The British, or more specifically the English, are said to have little in common with the French beyond an equal measure of arrogance.
There is, however, a further similarity: we are hopeless at learning each other's language.
Doubtless inspired by his own experiences, President Nicolas Sarkozy has set his mind to addressing the French share of that mutual failing. But his belief that children should start learning English as young as three has hit a predictable wall of protest from compatriots anxious to protect Frenchness from Anglo-Saxon cultural dominance.
A few years ago, when a French newspaper rated ministers' command of English, Mr Sarkozy was among the majority classed as peut mieux faire, which translates as "could do better". He has made an effort since becoming president, but clearly still finds it a struggle.
Perhaps his own limitations have made him all the more committed to giving French children a better chance. He is supported by his education minister, Luc Chatel, who describes an inability to speak English as a significant handicap in the modern world.
There is plenty of opposition. The linguist Claude Hagege, who reportedly has some knowledge of about 50 languages, argues that six is a more realistic starting age.
Meanwhile, political and social commentator Eric Zemmour, an arch-traditionalist, has portrayed French resistance to learning English as a subconscious defence against the "colonisation of minds".
In a radio essay, he reminded listeners that a French intellectual of the 1970s, whose view he appeared to share, had likened an obsession with English to learning German during the Nazi occupation.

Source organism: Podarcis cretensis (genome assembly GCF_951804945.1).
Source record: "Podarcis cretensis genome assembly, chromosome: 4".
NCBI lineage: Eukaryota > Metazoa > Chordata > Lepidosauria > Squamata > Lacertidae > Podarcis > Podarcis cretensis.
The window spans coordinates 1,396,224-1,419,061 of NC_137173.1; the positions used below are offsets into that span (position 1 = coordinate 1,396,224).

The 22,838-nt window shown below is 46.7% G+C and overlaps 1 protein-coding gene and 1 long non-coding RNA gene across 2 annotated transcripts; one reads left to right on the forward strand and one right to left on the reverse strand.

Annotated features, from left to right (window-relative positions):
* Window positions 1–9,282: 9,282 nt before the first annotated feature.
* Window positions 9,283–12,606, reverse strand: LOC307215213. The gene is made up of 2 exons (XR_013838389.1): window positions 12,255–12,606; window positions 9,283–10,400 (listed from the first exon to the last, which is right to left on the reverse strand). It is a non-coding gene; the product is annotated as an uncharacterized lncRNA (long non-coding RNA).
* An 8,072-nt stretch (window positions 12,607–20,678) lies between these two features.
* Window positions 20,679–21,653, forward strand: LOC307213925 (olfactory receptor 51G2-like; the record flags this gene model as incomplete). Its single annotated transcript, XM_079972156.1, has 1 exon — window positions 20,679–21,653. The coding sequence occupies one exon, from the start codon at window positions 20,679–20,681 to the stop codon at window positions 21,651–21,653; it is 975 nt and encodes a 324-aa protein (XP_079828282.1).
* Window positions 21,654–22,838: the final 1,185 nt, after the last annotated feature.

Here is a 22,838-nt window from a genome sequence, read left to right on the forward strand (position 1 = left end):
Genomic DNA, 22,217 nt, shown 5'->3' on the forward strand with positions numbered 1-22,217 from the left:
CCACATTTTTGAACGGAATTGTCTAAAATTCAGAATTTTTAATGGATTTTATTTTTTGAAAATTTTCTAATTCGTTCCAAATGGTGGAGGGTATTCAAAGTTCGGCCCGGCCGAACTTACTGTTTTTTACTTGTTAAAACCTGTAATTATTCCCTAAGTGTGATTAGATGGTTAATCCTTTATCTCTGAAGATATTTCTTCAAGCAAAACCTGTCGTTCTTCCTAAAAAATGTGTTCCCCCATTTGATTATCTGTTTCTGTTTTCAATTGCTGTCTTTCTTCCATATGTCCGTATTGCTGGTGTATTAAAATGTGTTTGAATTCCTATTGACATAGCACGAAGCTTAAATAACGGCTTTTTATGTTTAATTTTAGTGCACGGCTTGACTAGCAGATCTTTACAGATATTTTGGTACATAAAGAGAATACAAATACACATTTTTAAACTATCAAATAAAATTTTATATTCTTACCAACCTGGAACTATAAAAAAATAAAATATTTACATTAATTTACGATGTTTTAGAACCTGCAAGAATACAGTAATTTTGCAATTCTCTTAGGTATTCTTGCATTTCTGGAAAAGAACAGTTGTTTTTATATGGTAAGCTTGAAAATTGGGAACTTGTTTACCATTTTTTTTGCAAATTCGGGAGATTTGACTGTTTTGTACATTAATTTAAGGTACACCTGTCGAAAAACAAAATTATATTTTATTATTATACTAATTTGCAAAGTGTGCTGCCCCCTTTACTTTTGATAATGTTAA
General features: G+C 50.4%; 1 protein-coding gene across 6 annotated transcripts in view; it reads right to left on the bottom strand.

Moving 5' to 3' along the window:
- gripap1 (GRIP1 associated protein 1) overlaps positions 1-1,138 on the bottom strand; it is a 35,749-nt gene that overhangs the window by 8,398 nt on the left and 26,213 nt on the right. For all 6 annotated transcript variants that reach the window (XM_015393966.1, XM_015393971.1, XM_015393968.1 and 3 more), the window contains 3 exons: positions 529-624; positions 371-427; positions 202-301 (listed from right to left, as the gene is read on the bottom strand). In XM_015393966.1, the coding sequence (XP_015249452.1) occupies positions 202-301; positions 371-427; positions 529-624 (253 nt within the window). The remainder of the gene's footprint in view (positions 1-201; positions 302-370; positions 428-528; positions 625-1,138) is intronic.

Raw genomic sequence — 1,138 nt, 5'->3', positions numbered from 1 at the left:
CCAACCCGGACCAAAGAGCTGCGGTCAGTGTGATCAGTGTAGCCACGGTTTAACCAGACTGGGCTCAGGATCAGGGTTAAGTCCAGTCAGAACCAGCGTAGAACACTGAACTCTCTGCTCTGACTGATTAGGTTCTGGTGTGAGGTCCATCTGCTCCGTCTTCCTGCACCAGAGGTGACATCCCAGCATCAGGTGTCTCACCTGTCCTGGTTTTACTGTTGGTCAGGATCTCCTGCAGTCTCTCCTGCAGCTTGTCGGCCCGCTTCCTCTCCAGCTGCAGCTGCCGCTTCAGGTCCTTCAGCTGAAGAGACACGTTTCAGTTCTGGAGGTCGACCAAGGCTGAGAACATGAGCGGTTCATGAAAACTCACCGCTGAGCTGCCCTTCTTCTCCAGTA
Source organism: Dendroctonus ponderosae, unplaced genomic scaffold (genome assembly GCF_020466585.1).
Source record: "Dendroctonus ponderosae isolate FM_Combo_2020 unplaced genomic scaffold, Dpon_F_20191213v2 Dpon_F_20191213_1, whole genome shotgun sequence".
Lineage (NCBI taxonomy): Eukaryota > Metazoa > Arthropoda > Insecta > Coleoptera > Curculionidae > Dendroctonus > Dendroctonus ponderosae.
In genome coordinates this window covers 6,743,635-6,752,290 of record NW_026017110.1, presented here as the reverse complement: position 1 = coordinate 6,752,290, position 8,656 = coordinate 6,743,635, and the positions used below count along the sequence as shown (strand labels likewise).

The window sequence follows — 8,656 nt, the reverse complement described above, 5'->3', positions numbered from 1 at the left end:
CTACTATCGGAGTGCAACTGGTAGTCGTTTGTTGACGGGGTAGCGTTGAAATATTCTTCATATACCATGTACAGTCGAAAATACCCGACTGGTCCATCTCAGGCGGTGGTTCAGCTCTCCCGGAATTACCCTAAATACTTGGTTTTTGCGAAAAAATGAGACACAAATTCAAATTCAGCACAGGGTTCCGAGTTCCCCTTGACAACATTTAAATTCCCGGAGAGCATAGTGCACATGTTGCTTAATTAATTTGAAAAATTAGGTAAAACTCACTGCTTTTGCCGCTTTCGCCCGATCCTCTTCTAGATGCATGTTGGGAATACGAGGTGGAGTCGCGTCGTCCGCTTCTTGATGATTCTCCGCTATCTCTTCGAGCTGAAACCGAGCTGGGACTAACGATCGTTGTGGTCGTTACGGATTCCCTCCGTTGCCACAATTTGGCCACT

The debate is not confined to public figures. On the online forum of L'Express magazine, more than 160 comments for and against the idea were posted in eight days.
"It would be better to concentrate on the learning of spoken French," said one reader called Marenostrum. "As a primary schoolteacher for nearly 30 years, I see each year a decline in children's vocabularies."
Renardesneiges agreed, questioning the point of a French child being able to say "cow" if he cannot say "vache". But Othello welcomed the idea, citing the example of his five-year-old daughter. "She has been taking English lessons every Saturday morning for two years in a group of about 10. She already speaks well and it has done no harm to her French."
Almost inevitably, there has been a twist, with suggestions that the president should tidy up his use of his own language before lecturing the French on the need to speak English.
Mr Sarkozy's critics have pointed to a written parliamentary question posted a year ago by Francois Loncle, who served as a minister under former president Francois Mitterrand. Declaring himself fed up with the president's persistent errors and "vulgar" expression, he waited 11 months for a response. It came from Mr Chatel, who defended Mr Sarkozy's preference for straight talk instead of convoluted syntax.
Mr Loncle took this as an admission of guilt. There is, sadly, no recorded response to his remedy: that the education minister who is so keen to "reinvent" the study of English should offer his president night classes in French.